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Nursing Home Restraint Explained
Jan L. Warner & Jan Collins

Question: The hospital sent our father to a nursing home for rehabilitation after treating him for a broken hip. He tries to get out of bed by himself and has almost fallen several times. We have been asking the nursing home to restrain him in the bed, but they say they can't. How can we protect Dad from doing more damage to himself?

Question: My mother is severely demented. I finally talked my father into placing her in a nursing home because she wails and screams almost 24 hours a day. Although the nursing home told us that they could take care of her, on a recent visit I found that she had been drugged and placed in an isolated part of the facility. The administrator says Mother is disruptive to other residents. While I understand that she may be worrisome to others, I don't believe it is right to treat her like this.

Answer: Federal and state laws generally prohibit the use of physical and chemical restraints as discipline for the resident or as a convenience for the facility. Physical and mental abuse, corporal punishment, and involuntary seclusion are also prohibited.

Generally, however, restraints may be used to treat a resident's medical symptoms with appropriate consent and a written order from the attending physician that details the specific conditions under which restraints are to be used. Even though residents generally have the right to be free from physical restraints and seclusion, these measures may be appropriate if there is significant risk of the resident harming himself/herself or others, and if less restrictive alternatives would be insufficient. In either case, there must be a written doctor’s order that details the reasons for the restraint order. Should the physician’s order be given by telephone, the doctor must examine the resident and sign a written order within twelve (12) hours.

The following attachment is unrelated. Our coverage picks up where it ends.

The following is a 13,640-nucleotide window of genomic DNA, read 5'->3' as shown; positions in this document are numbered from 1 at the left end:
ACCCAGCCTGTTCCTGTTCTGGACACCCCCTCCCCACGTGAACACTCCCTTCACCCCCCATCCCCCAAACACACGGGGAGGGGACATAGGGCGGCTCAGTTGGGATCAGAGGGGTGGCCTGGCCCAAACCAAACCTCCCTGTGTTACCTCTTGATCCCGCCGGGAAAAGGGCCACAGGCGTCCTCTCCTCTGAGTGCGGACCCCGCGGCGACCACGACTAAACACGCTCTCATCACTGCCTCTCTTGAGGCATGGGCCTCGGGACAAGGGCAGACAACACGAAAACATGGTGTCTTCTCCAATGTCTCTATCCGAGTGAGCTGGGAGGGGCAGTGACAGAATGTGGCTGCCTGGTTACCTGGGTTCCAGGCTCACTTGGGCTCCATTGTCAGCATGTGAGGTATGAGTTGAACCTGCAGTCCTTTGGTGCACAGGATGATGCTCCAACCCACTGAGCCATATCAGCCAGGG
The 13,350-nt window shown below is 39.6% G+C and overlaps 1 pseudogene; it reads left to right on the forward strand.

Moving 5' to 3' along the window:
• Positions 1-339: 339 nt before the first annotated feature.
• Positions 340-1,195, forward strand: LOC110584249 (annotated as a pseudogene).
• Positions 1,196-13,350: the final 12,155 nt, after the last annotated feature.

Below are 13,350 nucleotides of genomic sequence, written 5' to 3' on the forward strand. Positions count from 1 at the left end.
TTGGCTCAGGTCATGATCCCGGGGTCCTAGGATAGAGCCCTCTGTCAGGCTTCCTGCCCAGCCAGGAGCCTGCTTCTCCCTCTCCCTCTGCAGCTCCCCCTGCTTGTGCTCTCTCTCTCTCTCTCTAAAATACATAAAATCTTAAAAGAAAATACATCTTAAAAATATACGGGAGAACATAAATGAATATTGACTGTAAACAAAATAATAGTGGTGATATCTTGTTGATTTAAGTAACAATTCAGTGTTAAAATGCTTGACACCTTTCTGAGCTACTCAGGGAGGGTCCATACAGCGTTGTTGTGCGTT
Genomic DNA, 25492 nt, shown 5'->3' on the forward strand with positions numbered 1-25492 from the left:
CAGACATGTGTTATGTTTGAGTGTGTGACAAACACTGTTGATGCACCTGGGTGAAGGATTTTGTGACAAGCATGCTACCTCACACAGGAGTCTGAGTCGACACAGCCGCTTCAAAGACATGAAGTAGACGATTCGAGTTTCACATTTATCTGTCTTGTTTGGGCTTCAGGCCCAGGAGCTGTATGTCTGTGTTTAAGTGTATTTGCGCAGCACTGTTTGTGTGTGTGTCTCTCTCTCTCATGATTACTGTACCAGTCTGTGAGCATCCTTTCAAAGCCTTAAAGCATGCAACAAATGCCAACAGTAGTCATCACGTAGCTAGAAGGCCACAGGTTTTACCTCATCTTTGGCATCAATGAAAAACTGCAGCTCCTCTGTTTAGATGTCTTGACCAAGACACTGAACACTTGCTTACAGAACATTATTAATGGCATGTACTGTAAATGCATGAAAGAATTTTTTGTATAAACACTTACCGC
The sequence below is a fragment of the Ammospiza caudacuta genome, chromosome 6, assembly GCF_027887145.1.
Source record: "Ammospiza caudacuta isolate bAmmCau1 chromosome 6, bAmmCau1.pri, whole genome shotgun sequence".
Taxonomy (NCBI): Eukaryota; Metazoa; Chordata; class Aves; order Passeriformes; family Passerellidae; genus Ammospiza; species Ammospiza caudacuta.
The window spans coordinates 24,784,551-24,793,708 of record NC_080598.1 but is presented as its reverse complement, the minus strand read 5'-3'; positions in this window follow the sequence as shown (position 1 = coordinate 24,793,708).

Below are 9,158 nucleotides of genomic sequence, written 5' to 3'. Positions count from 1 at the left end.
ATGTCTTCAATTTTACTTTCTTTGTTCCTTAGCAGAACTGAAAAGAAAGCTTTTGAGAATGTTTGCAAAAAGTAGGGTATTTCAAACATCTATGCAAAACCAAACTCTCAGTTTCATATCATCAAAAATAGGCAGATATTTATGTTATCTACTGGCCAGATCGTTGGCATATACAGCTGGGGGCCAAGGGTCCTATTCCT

In an emergency, where imminent harm would result and the physician cannot be contacted, the facility may temporarily restrain a resident until a physician's authorization is received. In no case should a resident remain in physical restraints or seclusion for more than 24 hours without another order from the physician. During periods of restraint or seclusion, a health professional should see the resident at least every 12 hours to monitor the resident's condition, and other staff should check the resident at least once each hour. During restraint or seclusion, residents should be allowed to use the toilet according to their needs, bathe, and be fed and hydrated.

If chemical restraints (drugs that have mind-altering effects) are prescribed, they should be part of an overall plan ordered by the attending physician, who must review the resident's medication regimen at least every 30 days.

Taking the NextStep: Under federal law, families have a right to be involved with the facility and the physician in developing a care plan for the resident. Family involvement is especially important if the use of restraints is warranted. Using the above general principles as a guide, we suggest that families become proactive in the treatment plan of loved ones who reside in a facility.

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